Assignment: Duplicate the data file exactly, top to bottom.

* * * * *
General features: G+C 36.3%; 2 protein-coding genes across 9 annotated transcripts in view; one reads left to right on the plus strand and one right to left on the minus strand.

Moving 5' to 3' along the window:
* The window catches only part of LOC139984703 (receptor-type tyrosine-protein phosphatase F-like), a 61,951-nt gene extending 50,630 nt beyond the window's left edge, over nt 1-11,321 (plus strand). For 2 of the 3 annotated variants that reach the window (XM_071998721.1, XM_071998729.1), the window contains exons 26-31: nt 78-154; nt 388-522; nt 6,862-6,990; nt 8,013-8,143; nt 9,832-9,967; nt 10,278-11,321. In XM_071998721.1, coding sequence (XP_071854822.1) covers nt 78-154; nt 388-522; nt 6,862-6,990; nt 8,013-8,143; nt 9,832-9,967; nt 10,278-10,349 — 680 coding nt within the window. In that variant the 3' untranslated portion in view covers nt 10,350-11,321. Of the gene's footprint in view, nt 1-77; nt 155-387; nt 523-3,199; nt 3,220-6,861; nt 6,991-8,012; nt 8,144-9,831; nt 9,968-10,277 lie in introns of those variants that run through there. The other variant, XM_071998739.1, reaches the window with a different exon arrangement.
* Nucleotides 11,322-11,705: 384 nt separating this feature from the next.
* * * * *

General features: G+C 36.3%; 2 protein-coding genes across 9 annotated transcripts in view; one reads left to right on the plus strand and one right to left on the minus strand.

Moving 5' to 3' along the window:
* The window catches only part of LOC139984703 (receptor-type tyrosine-protein phosphatase F-like), a 61,951-nt gene extending 50,630 nt beyond the window's left edge, over nt 1-11,321 (plus strand). For 2 of the 3 annotated variants that reach the window (XM_071998721.1, XM_071998729.1), the window contains exons 26-31: nt 78-154; nt 388-522; nt 6,862-6,990; nt 8,013-8,143; nt 9,832-9,967; nt 10,278-11,321. In XM_071998721.1, coding sequence (XP_071854822.1) covers nt 78-154; nt 388-522; nt 6,862-6,990; nt 8,013-8,143; nt 9,832-9,967; nt 10,278-10,349 — 680 coding nt within the window. In that variant the 3' untranslated portion in view covers nt 10,350-11,321. Of the gene's footprint in view, nt 1-77; nt 155-387; nt 523-3,199; nt 3,220-6,861; nt 6,991-8,012; nt 8,144-9,831; nt 9,968-10,277 lie in introns of those variants that run through there. The other variant, XM_071998739.1, reaches the window with a different exon arrangement.
* Nucleotides 11,322-11,705: 384 nt separating this feature from the next.